I didn't want a cell phone. I was perfectly content with my landline telephone and felt no need to reach out, touch or be touched by anyone. I loved the quiet periods that came with driving, and wandering through shops and parks, alone and non-communicative. Now, if I don't answer my phone in the middle of dinner at a restaurant, callers worry and later reprimand me for having turned it off.
Technology frustrates and baffles me. When I reluctantly caved in and bought a cell phone, I did it so I could call for help if I was lost or mugged. I hadn't bargained for a built-in camera, a recording device, access to the Internet, email and texting capabilities, games, a calculator and dozens of other alleged amenities that I never use, don't need and don't understand. I resent being prompted by a robot who doesn't react when I scream obscenities at it. My greatest technological accomplishment this year was learning how to turn up my cell phone's volume.
I watched a 12-year-old kid text messaging on his cell phone. His fingers raced over the key pad nearly as fast as Kim Kardashian can remove her clothes. I thought if he could do it I could too, but he'd typed and sent a 10-word message while I was still searching for the "I" in "Hi."
My teenage granddaughter sent me an email from her cell phone during History class in school. As if that wasn't bad enough, she used text messaging abbreviations. She might as well have typed it in Swahili. To make a point, I responded using a form of shorthand I'd learned in an Adult Education course. She answered saying she hadn't understood a word, which made me feel good.
Computers drive me crazy, too. I miss my Underwood typewriter. The only time I worried about it crashing was when it sat too close to the edge of my desk. I could type obscene letters and bomb threats if I felt like it and not worry about incriminating evidence being stored in its innards. It never caught a virus or sent me messages on how to enlarge my manhood.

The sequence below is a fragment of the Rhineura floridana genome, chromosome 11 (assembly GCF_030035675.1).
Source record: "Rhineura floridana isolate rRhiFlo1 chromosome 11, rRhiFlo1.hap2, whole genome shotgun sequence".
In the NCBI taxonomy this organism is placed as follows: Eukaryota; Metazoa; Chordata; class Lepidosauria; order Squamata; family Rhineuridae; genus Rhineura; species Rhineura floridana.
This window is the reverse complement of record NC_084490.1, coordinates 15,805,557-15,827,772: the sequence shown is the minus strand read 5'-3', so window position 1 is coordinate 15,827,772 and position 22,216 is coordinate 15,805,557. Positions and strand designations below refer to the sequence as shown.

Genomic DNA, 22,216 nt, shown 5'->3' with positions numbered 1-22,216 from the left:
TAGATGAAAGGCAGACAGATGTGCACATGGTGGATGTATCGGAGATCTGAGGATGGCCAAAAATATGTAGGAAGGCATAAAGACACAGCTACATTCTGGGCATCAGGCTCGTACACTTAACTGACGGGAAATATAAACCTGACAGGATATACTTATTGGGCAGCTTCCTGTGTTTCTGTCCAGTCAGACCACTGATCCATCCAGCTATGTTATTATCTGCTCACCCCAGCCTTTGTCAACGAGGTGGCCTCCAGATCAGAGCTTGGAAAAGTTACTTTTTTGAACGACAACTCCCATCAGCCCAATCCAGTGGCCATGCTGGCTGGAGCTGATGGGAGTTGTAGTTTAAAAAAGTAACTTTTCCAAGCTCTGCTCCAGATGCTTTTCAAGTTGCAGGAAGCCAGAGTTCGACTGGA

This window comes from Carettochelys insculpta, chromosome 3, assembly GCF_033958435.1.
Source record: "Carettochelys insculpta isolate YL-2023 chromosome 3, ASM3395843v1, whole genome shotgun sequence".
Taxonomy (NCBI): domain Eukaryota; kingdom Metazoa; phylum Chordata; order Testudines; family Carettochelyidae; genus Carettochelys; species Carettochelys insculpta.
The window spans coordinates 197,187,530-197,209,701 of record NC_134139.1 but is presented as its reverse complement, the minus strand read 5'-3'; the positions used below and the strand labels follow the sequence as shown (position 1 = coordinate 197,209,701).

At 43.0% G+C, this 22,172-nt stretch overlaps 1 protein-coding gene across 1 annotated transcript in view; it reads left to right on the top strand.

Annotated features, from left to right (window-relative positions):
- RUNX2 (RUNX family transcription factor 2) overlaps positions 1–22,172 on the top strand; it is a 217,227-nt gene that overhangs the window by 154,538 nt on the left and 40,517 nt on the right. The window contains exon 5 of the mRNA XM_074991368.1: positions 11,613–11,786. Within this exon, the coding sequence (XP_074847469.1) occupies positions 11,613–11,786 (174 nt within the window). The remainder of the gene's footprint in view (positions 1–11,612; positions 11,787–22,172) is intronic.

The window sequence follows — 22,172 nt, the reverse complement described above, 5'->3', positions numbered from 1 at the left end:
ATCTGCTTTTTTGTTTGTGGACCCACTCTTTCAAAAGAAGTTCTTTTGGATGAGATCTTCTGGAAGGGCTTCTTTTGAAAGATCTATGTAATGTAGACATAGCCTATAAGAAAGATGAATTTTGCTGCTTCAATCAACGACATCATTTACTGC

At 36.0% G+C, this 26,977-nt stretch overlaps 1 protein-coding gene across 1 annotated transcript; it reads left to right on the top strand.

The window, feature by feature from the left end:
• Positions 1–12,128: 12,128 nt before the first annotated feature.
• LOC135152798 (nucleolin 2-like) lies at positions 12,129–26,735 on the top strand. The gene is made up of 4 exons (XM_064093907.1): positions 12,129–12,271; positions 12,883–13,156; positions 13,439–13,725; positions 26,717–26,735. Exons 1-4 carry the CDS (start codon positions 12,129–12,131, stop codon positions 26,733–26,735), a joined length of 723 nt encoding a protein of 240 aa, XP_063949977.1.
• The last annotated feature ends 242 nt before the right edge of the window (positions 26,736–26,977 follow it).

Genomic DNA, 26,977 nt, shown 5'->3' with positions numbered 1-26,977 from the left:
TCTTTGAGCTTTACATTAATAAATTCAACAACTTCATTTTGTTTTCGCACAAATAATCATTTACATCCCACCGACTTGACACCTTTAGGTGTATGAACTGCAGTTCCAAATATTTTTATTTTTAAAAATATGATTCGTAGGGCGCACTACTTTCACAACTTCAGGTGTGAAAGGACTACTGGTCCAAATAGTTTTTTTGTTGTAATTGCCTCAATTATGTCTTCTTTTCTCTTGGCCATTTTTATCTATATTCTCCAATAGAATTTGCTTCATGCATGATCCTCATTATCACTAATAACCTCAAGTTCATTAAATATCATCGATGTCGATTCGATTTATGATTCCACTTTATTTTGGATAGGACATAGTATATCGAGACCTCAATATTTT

I do admit, though, that the Internet is wonderful for research. As a full blown Dyslexic, it's far easier for me to navigate than to use the Dewey Decimal system at the library, where my repeated number reversals always had me searching for books in the wrong section.
Before I learned how to navigate the World Wide Web, I didn't know I needed a six-foot long bronze sculpture that's now in my front yard. I didn't realize my home could be enhanced if I bought that 20-inch high silver table that I may have to hang from the ceiling because it won't fit any place else. I didn't realize the ease of ordering all kinds of makeup, miracle diet pills, miracle wrinkle creams, books, shoes and exotic foods. I never enjoyed the friendship of so many hundreds of people I probably wouldn't like if I ever actually met them.
Before the Internet, my credit card statements were white with small areas of black as opposed to this month's statement, which was black with tiny patches of white.
My husband surprised me with a TiVo television recorder for my birthday. It was a lovely gesture, but he failed to take into account that it had taken me four months to understand my old VCR, three weeks to figure out how to set my digital alarm clock and after six years, I still don't know how to program my convection oven.
I admit that I enjoy my digital camera that will hold 200 photos. It's wonderful being able to snap pictures and instantly look at the camera's small screen to view images of places I've been, family gatherings and memorable celebrations. But, I've now taken 200 pictures, and I don't know how to get them out of my camera, into my computer, onto my screen and printed. I suppose it's time to buy an additional camera.
Before computers, cell phones, digital cameras and TiVo recorders, I actually thought I was smart. Not the case anymore. I now agree with my granddaughter who calls me TechnoAmish.
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